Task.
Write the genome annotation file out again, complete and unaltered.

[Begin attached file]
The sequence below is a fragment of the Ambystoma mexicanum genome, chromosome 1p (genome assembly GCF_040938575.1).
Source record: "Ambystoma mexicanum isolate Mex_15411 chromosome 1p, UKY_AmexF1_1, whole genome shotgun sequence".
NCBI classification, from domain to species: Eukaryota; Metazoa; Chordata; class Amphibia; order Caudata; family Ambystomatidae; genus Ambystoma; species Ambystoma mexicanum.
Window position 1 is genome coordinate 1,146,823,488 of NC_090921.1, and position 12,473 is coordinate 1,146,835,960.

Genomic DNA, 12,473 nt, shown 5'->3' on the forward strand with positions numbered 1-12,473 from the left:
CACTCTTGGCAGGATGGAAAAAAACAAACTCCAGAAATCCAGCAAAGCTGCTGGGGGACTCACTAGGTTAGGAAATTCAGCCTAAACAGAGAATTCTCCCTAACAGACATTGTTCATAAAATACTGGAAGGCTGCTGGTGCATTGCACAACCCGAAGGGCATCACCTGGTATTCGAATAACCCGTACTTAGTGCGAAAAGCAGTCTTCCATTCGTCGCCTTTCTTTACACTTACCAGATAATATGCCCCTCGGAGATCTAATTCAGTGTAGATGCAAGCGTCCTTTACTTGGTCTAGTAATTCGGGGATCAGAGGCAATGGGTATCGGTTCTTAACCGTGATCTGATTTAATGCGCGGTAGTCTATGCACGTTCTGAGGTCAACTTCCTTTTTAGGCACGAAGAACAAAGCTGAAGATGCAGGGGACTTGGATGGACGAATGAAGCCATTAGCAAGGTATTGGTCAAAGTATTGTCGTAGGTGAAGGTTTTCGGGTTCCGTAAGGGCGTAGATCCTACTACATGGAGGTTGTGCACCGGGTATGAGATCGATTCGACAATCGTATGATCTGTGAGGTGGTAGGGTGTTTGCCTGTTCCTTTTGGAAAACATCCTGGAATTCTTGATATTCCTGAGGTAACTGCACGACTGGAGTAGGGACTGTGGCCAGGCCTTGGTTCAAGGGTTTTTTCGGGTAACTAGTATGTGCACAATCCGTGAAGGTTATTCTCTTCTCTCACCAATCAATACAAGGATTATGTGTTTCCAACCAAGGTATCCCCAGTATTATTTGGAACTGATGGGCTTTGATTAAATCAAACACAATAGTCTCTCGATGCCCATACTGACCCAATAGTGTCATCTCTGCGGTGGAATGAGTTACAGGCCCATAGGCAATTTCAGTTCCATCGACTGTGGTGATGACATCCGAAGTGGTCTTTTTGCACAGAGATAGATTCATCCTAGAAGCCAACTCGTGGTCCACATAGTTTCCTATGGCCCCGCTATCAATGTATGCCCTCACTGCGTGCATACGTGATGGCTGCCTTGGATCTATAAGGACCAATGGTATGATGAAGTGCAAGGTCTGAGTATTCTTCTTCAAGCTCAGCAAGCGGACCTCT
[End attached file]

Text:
The sequence below is a fragment of the Ambystoma mexicanum genome, chromosome 1p (genome assembly GCF_040938575.1).
Source record: "Ambystoma mexicanum isolate Mex_15411 chromosome 1p, UKY_AmexF1_1, whole genome shotgun sequence".
NCBI classification, from domain to species: Eukaryota; Metazoa; Chordata; class Amphibia; order Caudata; family Ambystomatidae; genus Ambystoma; species Ambystoma mexicanum.
Window position 1 is genome coordinate 1,146,823,488 of NC_090921.1, and position 12,473 is coordinate 1,146,835,960.

Genomic DNA, 12,473 nt, shown 5'->3' on the forward strand with positions numbered 1-12,473 from the left:
CACTCTTGGCAGGATGGAAAAAAACAAACTCCAGAAATCCAGCAAAGCTGCTGGGGGACTCACTAGGTTAGGAAATTCAGCCTAAACAGAGAATTCTCCCTAACAGACATTGTTCATAAAATACTGGAAGGCTGCTGGTGCATTGCACAACCCGAAGGGCATCACCTGGTATTCGAATAACCCGTACTTAGTGCGAAAAGCAGTCTTCCATTCGTCGCCTTTCTTTACACTTACCAGATAATATGCCCCTCGGAGATCTAATTCAGTGTAGATGCAAGCGTCCTTTACTTGGTCTAGTAATTCGGGGATCAGAGGCAATGGGTATCGGTTCTTAACCGTGATCTGATTTAATGCGCGGTAGTCTATGCACGTTCTGAGGTCAACTTCCTTTTTAGGCACGAAGAACAAAGCTGAAGATGCAGGGGACTTGGATGGACGAATGAAGCCATTAGCAAGGTATTGGTCAAAGTATTGTCGTAGGTGAAGGTTTTCGGGTTCCGTAAGGGCGTAGATCCTACTACATGGAGGTTGTGCACCGGGTATGAGATCGATTCGACAATCGTATGATCTGTGAGGTGGTAGGGTGTTTGCCTGTTCCTTTTGGAAAACATCCTGGAATTCTTGATATTCCTGAGGTAACTGCACGACTGGAGTAGGGACTGTGGCCAGGCCTTGGTTCAAGGGTTTTTTCGGGTAACTAGTATGTGCACAATCCGTGAAGGTTATTCTCTTCTCTCACCAATCAATACAAGGATTATGTGTTTCCAACCAAGGTATCCCCAGTATTATTTGGAACTGATGGGCTTTGATTAAATCAAACACAATAGTCTCTCGATGCCCATACTGACCCAATAGTGTCATCTCTGCGGTGGAATGAGTTACAGGCCCATAGGCAATTTCAGTTCCATCGACTGTGGTGATGACATCCGAAGTGGTCTTTTTGCACAGAGATAGATTCATCCTAGAAGCCAACTCGTGGTCCACATAGTTTCCTATGGCCCCGCTATCAATGTATGCCCTCACTGCGTGCATACGTGATGGCTGCCTTGGATCTATAAGGACCAATGGTATGATGAAGTGCAAGGTCTGAGTATTCTTCTTCAAGCTCAGCAAGCGGACCTCT